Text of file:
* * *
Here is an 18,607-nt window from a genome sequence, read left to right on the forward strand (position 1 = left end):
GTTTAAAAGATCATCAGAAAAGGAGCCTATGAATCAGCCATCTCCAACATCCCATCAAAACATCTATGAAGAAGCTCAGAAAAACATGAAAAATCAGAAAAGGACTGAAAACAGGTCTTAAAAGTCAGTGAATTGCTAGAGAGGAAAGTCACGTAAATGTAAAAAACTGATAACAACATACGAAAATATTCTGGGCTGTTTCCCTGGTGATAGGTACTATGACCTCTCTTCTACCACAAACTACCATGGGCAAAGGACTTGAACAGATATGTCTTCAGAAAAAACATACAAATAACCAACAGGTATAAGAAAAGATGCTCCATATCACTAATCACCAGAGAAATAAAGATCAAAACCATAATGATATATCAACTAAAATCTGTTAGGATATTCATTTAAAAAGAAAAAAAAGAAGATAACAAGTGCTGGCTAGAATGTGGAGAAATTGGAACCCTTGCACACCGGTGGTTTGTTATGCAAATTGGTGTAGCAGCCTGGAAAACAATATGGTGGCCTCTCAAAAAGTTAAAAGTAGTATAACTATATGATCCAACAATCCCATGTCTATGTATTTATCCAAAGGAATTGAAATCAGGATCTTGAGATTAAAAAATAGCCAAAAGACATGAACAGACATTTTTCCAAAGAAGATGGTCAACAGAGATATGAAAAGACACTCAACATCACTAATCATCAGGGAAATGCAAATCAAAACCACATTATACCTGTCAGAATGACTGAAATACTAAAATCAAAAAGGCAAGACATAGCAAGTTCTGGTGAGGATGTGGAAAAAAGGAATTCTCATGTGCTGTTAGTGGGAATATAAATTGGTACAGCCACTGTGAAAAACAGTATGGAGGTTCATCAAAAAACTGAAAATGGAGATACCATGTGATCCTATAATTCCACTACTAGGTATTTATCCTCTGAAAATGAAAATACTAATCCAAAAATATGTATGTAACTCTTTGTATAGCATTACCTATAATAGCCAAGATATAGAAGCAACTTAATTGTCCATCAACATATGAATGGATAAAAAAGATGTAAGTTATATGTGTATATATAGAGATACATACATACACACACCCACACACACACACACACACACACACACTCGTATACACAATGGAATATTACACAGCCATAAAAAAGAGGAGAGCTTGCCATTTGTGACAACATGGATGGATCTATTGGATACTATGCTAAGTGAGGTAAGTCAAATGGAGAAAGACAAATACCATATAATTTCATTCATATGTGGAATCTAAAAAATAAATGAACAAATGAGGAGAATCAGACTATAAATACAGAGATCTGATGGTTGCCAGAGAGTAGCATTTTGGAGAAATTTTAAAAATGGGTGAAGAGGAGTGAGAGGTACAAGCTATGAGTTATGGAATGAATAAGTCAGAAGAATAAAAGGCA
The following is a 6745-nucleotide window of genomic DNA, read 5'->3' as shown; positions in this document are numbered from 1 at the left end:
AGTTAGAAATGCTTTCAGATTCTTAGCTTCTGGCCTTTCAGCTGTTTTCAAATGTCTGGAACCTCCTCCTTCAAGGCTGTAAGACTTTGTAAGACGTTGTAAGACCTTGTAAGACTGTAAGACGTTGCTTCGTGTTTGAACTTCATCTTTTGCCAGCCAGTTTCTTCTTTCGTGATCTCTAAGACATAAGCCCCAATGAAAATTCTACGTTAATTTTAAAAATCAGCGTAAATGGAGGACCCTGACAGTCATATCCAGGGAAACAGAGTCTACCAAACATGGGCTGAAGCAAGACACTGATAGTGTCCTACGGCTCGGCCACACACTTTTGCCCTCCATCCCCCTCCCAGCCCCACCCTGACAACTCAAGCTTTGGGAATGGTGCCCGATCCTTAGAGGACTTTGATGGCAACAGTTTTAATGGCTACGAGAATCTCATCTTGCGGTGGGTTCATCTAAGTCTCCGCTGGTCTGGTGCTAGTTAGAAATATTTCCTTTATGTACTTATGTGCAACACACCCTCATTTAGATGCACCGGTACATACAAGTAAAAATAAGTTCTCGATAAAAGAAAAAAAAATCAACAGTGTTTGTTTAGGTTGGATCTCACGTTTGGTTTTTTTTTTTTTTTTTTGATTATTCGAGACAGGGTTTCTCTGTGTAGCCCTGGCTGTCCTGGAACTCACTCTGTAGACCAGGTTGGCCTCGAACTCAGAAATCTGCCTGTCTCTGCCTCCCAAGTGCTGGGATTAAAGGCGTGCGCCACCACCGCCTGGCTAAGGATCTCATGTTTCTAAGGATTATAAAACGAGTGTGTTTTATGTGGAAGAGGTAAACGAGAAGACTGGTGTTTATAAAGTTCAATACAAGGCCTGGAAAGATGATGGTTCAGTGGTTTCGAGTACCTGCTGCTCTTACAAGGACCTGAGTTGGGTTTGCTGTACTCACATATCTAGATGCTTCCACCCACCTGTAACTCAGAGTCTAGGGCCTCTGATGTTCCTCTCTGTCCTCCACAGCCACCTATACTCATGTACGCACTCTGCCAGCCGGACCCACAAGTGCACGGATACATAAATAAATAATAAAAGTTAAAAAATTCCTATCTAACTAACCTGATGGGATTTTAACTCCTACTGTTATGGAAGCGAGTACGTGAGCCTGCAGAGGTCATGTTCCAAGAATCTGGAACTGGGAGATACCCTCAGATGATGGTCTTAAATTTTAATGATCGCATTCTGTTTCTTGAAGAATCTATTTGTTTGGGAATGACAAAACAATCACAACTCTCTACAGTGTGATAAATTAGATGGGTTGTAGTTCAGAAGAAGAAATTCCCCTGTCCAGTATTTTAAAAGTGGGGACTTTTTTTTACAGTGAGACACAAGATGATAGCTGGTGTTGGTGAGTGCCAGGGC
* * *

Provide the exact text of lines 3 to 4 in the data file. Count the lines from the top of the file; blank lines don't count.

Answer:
The following is a 6745-nucleotide window of genomic DNA, read 5'->3' as shown; positions in this document are numbered from 1 at the left end:
AGTTAGAAATGCTTTCAGATTCTTAGCTTCTGGCCTTTCAGCTGTTTTCAAATGTCTGGAACCTCCTCCTTCAAGGCTGTAAGACTTTGTAAGACGTTGTAAGACCTTGTAAGACTGTAAGACGTTGCTTCGTGTTTGAACTTCATCTTTTGCCAGCCAGTTTCTTCTTTCGTGATCTCTAAGACATAAGCCCCAATGAAAATTCTACGTTAATTTTAAAAATCAGCGTAAATGGAGGACCCTGACAGTCATATCCAGGGAAACAGAGTCTACCAAACATGGGCTGAAGCAAGACACTGATAGTGTCCTACGGCTCGGCCACACACTTTTGCCCTCCATCCCCCTCCCAGCCCCACCCTGACAACTCAAGCTTTGGGAATGGTGCCCGATCCTTAGAGGACTTTGATGGCAACAGTTTTAATGGCTACGAGAATCTCATCTTGCGGTGGGTTCATCTAAGTCTCCGCTGGTCTGGTGCTAGTTAGAAATATTTCCTTTATGTACTTATGTGCAACACACCCTCATTTAGATGCACCGGTACATACAAGTAAAAATAAGTTCTCGATAAAAGAAAAAAAAATCAACAGTGTTTGTTTAGGTTGGATCTCACGTTTGGTTTTTTTTTTTTTTTTTTGATTATTCGAGACAGGGTTTCTCTGTGTAGCCCTGGCTGTCCTGGAACTCACTCTGTAGACCAGGTTGGCCTCGAACTCAGAAATCTGCCTGTCTCTGCCTCCCAAGTGCTGGGATTAAAGGCGTGCGCCACCACCGCCTGGCTAAGGATCTCATGTTTCTAAGGATTATAAAACGAGTGTGTTTTATGTGGAAGAGGTAAACGAGAAGACTGGTGTTTATAAAGTTCAATACAAGGCCTGGAAAGATGATGGTTCAGTGGTTTCGAGTACCTGCTGCTCTTACAAGGACCTGAGTTGGGTTTGCTGTACTCACATATCTAGATGCTTCCACCCACCTGTAACTCAGAGTCTAGGGCCTCTGATGTTCCTCTCTGTCCTCCACAGCCACCTATACTCATGTACGCACTCTGCCAGCCGGACCCACAAGTGCACGGATACATAAATAAATAATAAAAGTTAAAAAATTCCTATCTAACTAACCTGATGGGATTTTAACTCCTACTGTTATGGAAGCGAGTACGTGAGCCTGCAGAGGTCATGTTCCAAGAATCTGGAACTGGGAGATACCCTCAGATGATGGTCTTAAATTTTAATGATCGCATTCTGTTTCTTGAAGAATCTATTTGTTTGGGAATGACAAAACAATCACAACTCTCTACAGTGTGATAAATTAGATGGGTTGTAGTTCAGAAGAAGAAATTCCCCTGTCCAGTATTTTAAAAGTGGGGACTTTTTTTTACAGTGAGACACAAGATGATAGCTGGTGTTGGTGAGTGCCAGGGC